UCL legal academic Richard Moorhead wonders if his rocky spell in private practice would have been different if he’d chosen to join a legal aid firm rather than opt instead for a “glamour posting”.
I graduated into a recession. Training contracts were hard to come by. I remember one of my lecturers saying some of us failed to get jobs because we wore white socks to interviews. Complaints about too many law schools and too few jobs were strong, but not as strong as now. So I found myself doing some research for a bit. On quality. I saw lawyers up close and personal. Even worse, sometimes, I saw their files.
I had secured a deferred training contract. Even better, I got a second one and jumped ship. I won’t name either name but I loved the firm I ended up at. It was no nonsense, a lot of fun — really nice people and excellent colleagues.
Highlights? These come to mind. I managed to instruct David Pannick QC (we lost, but ever so elegantly, and I managed to see instantly — only cos I’m so perceptive naturally — what a truly exceptional capable and professional mind looks like). A district judge rolled his eyes at me when a fellow trainee called me my learned friend. I ran a nasty little fraud case to trial and won. The judge gave us a whopping mark up. The Boss looked pleased: it was the mark up not the win that swang it. The client was relieved beyond measure. Until the jury verdict came in I was thinking: trials, they’re a bit random aren’t they? Afterwards, the Legal Aid Board were thinking, “bugger”.
There were less glorious moments. The appraisal that suggested I was not commercial enough. The time I researched a point and saw a killer blow, thought “nah, that just can’t be right” and so ignored it only to have the judge say, “Now if you had argued this Mr Moorhead…” (I started looking round for my Dad at that point).
So if I learnt one thing it was be careful, rigorous and show some belief in your judgement. Yep, even at 22 or whatever it is worth it. Sometimes it won’t pan out but give it a go. I remember trying to persuade a QC that an indictment was framed improperly. I tried too late — the morning of the trial — but I tried. So did he, a bit half-heartedly some of the team thought, though the judge was hostile, and he’d only had a very short period to prep it. We took the point on appeal and won. It was this sort of situation that brought home the very social nature of law: it’s about persuasion not being right. If I’d been the partner, I thought, I’d have got the QC to see it was a better point.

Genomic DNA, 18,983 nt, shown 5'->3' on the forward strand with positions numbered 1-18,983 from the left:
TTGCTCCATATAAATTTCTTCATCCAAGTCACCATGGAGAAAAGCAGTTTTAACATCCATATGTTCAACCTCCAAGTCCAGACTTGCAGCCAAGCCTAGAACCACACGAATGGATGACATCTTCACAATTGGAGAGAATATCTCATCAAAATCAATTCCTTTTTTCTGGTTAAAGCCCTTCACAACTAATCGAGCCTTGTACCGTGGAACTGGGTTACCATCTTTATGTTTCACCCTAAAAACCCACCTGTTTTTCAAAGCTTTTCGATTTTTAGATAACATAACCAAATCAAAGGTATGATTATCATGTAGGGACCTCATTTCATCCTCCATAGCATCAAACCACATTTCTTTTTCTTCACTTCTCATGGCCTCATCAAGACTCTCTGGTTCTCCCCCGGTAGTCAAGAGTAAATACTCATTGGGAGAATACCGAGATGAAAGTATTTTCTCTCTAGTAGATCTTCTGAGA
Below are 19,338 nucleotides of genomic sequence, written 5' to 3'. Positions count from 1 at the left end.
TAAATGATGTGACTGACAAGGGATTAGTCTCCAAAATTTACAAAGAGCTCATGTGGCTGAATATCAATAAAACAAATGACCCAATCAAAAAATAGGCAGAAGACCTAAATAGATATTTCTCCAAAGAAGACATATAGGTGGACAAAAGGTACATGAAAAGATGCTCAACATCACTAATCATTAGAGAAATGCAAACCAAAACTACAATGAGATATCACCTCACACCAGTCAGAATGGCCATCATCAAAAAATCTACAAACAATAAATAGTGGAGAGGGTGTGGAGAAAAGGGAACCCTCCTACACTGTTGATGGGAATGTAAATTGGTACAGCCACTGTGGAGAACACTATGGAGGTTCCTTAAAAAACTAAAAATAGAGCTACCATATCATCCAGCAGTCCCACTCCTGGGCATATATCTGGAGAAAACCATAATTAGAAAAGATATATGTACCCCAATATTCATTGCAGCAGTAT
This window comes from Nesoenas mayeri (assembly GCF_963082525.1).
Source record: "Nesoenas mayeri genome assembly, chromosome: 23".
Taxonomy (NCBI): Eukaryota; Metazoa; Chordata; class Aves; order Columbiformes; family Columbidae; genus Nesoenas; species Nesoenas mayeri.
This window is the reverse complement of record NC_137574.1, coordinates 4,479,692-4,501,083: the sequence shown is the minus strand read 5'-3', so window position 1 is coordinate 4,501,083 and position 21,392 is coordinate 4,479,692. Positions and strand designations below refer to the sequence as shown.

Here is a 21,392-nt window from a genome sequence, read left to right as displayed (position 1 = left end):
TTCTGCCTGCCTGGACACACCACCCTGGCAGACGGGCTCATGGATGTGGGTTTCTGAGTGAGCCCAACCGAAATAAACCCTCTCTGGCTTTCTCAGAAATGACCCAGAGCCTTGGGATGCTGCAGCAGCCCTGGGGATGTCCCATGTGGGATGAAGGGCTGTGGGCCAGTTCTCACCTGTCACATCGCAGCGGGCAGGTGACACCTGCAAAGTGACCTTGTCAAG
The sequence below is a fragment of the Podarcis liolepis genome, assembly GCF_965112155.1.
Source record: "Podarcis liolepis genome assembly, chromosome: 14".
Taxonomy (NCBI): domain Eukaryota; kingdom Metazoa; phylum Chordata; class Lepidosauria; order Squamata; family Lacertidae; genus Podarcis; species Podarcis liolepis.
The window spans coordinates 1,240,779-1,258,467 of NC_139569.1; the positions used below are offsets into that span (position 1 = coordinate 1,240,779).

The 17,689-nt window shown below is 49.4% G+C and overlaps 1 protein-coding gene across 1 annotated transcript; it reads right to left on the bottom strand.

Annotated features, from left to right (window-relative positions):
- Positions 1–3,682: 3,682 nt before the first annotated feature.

Of course, all this I-could-have-been-a-bit-of-a-superhero-in-practice stuff is a bit irritating and inaccurate. I learnt to mind my mistakes. Time pressure, adrenaline and the like — it forces mistakes which in a junior lawyer can be pretty telling and humbling. I once failed to read a document which might have transformed an early application in a case. It was gut-wrenchingly awful; the client’s predicament had half the court on the brink of tears. Compress a dozen BBC2 documentaries about social workers into ten minutes and you’ll get the intensity. And I had just kept thinking, “Gee, this is awful” rather than “Read the affidavit of service carefully”. When I got back to the office the first thing they said was, “What did they say about…” Here I learnt the next lesson: fess up and everything will be okay. Or less bad. And it was. Oh and big mistake number two: “No I don’t want to take that file home this weekend, why don’t you do it Mr Head of Department?” Hmmm.
I left practice because I hated time sheets and billing targets: lawyers were commoditised well before legal services were. I was also dabbling in professional politics and loved research. At the time, Nigel Savage was at Nottingham Law School and gunning for the College of Law (now the University of Law). Then it was a genteel basket case; a sort of BBC without the budget or the glamour. The Law Society was yet to have its fill of sex and bullying scandals. Nigel Farage types began running what remained (then) of its reputation into the ground. Believe it or not, it has improved significantly; but for a while, it was the People’s Front of Judea for fat blokes and City types. But beneath the veneer of silliness there were a cadre of people who, you know, cared about lawyers and some who (whisper it) cared about their clients. There were also backroom deals; attempts to suppress research; the politics of personality. And fine wine. Out of this came the glories of professional regulation. I’ll leave it to readers to judge if that lesson is useful today.
Ah, one more thing. I often get asked whether I would go back into practice? I always say no. I love writing (12,000 words or 140 characters or less, who cares). Students are (nearly always) great. I get to research and hang out with lawyers, who retain some of their student charm and now come with better jokes, stories and experience (even wisdom) to die for. But I do have a regret.
On qualification I had a shout at two jobs. I chose a great one. A glamour posting. Defendant fraud work. It was really interesting and the time you got to deal with complex cases was great. The clients, though — well some of them were (how to put this delicately) morally ambiguous and I did not care about them in a way that felt quite right. In respect of that choice, I think ego or something similarly venial got the better of me. If I’d chosen the other one, mental health work, “ordinary” people up the proverbial creek without a paddle, I think things might have been different. I might have stuck around. But then if I knew then what I know now I’d have see what a desperate state those kinds of lawyer are now in. Legal aid, though. If I knew then…it’d have been an unwise choice. Wouldn’t it?
Richard Moorhead is Professor of law and professional ethics at UCL, and the director of the Centre for Ethics and Law. He blogs at Lawyer Watch.